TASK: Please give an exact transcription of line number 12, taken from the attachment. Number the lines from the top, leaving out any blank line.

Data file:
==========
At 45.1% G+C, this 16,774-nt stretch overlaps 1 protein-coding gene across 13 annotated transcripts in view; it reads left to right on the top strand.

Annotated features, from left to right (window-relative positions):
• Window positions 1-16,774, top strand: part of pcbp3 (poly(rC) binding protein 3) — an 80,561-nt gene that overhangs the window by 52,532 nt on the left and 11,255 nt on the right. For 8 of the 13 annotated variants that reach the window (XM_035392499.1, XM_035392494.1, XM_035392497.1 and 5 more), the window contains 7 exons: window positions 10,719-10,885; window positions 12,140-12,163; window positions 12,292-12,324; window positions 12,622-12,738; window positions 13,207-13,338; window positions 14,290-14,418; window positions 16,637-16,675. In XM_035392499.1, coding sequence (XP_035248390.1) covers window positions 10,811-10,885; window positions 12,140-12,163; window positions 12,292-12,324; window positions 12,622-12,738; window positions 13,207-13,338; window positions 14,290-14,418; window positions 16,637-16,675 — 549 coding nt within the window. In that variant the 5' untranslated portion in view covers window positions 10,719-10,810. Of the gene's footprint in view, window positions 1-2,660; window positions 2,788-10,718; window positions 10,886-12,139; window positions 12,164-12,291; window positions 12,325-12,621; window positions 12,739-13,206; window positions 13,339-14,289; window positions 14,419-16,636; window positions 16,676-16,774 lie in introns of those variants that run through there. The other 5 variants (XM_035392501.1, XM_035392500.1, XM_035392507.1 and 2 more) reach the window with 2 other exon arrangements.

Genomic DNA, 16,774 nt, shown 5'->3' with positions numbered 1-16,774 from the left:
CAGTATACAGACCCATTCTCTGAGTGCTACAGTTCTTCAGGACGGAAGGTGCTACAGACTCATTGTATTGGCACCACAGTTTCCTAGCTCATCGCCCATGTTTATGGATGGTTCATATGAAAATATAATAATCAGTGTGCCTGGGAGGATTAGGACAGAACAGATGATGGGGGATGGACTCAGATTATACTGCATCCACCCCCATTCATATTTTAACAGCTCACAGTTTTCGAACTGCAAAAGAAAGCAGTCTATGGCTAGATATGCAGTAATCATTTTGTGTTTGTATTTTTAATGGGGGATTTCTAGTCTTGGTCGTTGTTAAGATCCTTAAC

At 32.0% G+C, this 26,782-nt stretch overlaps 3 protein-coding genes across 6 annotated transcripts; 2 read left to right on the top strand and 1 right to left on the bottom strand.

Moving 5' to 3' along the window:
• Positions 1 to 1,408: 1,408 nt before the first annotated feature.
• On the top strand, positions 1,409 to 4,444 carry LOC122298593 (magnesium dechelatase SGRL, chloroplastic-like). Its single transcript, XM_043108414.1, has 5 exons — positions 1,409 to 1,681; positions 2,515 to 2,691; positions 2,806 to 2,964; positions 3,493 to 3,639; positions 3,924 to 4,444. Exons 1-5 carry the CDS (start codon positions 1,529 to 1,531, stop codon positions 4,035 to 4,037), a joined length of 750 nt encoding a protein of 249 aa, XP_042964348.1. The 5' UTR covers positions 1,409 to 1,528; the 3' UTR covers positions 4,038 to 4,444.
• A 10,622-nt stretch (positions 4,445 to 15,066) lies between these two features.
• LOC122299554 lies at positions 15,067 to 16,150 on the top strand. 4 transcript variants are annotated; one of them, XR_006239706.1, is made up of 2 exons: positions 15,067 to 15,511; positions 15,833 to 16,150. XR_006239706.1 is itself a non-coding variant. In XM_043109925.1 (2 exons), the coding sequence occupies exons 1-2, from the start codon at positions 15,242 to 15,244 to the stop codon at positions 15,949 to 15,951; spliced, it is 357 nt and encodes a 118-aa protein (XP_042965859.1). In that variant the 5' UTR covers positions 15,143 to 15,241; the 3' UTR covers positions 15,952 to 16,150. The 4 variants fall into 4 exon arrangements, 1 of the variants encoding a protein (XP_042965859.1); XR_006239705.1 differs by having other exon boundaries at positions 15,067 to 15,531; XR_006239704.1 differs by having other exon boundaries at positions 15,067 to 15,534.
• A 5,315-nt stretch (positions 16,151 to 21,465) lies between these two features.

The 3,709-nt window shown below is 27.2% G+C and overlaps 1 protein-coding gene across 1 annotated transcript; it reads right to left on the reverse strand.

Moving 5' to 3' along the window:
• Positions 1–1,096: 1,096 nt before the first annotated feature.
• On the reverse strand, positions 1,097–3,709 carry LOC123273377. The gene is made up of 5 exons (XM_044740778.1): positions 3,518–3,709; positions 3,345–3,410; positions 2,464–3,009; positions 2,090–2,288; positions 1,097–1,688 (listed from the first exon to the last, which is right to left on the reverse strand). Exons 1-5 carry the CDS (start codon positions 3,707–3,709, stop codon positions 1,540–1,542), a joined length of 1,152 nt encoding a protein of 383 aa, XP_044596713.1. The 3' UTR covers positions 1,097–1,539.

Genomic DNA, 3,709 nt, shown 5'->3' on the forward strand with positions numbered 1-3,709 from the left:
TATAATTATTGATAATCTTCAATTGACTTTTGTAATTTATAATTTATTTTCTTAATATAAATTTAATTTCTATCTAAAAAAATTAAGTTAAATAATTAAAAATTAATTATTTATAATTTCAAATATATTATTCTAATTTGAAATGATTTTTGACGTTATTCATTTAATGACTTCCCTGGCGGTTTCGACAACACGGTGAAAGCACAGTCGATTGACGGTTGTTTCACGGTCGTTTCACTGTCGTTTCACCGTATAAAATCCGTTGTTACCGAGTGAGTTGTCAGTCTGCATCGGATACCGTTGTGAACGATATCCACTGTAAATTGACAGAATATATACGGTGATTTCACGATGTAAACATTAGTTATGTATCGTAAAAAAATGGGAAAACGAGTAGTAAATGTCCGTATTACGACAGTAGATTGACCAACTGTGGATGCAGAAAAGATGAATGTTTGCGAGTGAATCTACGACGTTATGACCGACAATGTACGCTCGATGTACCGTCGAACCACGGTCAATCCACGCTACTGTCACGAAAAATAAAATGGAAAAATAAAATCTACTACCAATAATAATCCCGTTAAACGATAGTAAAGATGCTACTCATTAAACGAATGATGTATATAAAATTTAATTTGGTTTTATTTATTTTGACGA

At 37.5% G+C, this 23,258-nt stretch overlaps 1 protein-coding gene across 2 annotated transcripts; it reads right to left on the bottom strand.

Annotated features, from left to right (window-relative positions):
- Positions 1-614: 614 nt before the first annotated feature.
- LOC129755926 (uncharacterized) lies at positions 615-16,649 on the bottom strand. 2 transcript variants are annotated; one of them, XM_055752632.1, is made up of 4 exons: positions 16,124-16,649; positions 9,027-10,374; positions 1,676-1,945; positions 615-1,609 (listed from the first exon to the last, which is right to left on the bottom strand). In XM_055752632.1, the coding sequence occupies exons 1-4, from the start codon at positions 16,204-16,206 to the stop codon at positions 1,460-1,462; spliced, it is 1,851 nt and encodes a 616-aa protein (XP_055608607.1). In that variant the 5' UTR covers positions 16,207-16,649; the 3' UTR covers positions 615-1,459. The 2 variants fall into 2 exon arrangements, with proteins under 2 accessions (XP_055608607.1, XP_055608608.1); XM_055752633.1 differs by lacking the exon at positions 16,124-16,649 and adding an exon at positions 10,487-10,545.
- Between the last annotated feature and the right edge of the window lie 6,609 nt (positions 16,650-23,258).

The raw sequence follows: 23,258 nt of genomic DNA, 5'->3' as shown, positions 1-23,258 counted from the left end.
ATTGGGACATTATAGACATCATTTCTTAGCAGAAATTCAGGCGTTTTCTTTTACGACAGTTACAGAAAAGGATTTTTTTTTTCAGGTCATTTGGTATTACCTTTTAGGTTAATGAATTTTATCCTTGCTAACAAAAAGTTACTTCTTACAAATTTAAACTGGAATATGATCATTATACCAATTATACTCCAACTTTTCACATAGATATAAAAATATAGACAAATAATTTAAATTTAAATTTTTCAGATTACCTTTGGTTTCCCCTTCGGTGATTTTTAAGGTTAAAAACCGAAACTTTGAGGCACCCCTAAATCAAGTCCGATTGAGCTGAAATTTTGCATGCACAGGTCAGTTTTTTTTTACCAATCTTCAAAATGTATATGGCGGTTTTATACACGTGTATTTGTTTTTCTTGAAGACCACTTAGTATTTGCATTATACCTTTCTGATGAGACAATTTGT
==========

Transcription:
• A 5,315-nt stretch (positions 16,151 to 21,465) lies between these two features.